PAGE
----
Finance departments are re-evaluating how they allow customers to transact with their businesses. That’s because 58 percent of European consumers would choose to deal with an organisation that provides options for completing transactions digitally in favour of a company that doesn’t.
Those that fail to move with modern payment methods stand to lose money and customers at an increasing rate.
This is just one of the findings of new research by DocuSign exploring the digital appetite within finance across Europe. The demand to do business digitally is increasingly present. It is an expectation that finance professionals are trying to meet; 52 percent recognise digitising processing could reduce costs.
Finance food for thought
An overwhelming 93 percent of organisations in Europe believe that they should be doing more in terms of going digital, yet many positive initiatives are being frustrated by restrictive structures or attitudes within the workplace. Interestingly, 30 percent of business professionals cite finance as a department holding back digital progress.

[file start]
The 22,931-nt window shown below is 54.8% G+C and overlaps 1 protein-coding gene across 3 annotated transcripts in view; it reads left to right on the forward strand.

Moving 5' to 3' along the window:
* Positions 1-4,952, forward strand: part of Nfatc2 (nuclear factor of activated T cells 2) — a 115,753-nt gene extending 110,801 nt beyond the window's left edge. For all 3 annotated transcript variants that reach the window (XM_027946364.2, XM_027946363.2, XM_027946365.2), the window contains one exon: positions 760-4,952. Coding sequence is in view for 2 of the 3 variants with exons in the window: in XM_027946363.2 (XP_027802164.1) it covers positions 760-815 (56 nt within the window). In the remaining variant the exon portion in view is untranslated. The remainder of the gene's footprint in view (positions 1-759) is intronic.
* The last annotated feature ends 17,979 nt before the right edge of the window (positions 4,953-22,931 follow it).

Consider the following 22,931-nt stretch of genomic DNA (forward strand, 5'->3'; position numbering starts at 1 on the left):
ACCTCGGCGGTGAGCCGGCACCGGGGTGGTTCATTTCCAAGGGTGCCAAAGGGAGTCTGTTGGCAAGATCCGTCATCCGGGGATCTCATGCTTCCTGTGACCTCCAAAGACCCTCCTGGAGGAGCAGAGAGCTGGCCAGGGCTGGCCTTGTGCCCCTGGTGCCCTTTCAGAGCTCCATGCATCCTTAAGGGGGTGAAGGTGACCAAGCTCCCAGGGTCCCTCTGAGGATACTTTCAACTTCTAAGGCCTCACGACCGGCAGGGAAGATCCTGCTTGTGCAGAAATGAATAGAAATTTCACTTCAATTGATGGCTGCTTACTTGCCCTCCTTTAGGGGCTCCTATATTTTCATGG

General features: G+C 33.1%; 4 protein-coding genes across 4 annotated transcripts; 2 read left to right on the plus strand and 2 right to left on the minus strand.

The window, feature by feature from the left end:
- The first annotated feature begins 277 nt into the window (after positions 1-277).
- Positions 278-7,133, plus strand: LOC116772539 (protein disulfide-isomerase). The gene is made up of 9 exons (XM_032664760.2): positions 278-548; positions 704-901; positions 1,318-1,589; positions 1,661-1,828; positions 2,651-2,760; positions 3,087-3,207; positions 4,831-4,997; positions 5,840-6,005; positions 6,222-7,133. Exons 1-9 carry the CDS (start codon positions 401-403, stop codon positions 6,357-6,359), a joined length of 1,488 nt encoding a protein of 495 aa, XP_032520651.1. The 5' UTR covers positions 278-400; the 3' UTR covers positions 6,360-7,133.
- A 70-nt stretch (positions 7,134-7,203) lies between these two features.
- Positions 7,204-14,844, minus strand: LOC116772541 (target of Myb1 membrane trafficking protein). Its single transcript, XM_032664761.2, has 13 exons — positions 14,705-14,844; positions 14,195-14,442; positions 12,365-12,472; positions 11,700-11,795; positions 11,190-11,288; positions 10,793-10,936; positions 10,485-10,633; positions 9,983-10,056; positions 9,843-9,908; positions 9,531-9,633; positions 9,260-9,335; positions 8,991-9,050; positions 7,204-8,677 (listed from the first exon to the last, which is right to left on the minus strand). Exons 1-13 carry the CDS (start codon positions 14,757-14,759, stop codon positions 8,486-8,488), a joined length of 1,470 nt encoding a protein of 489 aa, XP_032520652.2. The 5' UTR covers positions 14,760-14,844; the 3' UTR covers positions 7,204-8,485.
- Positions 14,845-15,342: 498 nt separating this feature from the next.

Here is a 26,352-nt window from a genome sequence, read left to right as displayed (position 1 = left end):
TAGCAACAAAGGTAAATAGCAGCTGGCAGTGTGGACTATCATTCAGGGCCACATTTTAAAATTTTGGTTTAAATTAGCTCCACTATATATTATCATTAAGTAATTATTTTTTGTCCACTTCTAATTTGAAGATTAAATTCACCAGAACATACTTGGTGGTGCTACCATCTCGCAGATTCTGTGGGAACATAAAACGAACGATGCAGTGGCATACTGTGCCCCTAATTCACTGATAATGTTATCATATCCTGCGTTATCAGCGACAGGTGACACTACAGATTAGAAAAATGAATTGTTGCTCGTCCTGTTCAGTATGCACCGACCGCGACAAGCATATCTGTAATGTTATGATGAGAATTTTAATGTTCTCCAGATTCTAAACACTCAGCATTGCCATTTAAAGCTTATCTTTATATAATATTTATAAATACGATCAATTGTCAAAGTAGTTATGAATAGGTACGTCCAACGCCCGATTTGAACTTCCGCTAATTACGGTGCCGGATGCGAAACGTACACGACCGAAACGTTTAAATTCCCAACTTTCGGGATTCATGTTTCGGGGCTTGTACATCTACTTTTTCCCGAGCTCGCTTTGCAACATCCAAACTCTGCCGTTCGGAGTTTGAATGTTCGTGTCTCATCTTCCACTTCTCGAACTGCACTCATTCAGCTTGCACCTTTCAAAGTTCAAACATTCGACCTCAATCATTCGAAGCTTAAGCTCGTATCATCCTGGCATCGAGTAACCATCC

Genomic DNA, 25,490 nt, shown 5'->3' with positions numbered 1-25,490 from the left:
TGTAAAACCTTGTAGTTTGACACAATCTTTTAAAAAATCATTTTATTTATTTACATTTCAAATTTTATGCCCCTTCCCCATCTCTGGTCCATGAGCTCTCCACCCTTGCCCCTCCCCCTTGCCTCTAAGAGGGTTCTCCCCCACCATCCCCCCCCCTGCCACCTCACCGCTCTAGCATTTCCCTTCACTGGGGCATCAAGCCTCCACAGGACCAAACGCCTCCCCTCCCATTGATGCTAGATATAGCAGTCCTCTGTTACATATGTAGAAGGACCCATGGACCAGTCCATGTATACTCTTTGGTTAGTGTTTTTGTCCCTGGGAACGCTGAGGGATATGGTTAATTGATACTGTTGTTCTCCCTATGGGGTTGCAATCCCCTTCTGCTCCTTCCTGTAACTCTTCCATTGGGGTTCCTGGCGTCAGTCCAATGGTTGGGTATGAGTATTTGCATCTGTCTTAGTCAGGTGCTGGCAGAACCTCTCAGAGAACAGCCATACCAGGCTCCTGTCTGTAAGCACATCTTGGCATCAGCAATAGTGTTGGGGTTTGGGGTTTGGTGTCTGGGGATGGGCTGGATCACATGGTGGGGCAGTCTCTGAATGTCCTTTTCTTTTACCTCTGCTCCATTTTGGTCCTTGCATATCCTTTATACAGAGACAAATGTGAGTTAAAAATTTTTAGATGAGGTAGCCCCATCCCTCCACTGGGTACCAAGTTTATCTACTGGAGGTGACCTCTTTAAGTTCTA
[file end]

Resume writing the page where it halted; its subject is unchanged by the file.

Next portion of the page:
One of the conclusions reached in DocuSign’s research is that management teams simply must create an atmosphere in which innovation can thrive. This will only be achieved if the heads of departments are given the autonomy to make their own decisions.
After all, it is they who appreciate the specific demands of their customers more than anyone else. A failure to do so will encourage a digital delay to spread across an entire organisation, not long before significant market share will be lost to competitors.
Other insights into finance decision makers’ digital expectations include:
- A third (36 percent) of people working in finance consider security to be a specific benefit of implementing e-signatures
- More than half (59 percent) in finance are signing documents on a daily basis
- 69% of Europeans have had problems completing a transaction due to paper processes this year
Find out more by downloading our free eBook, How to Meet Digital Expectations in Finance: A European Study.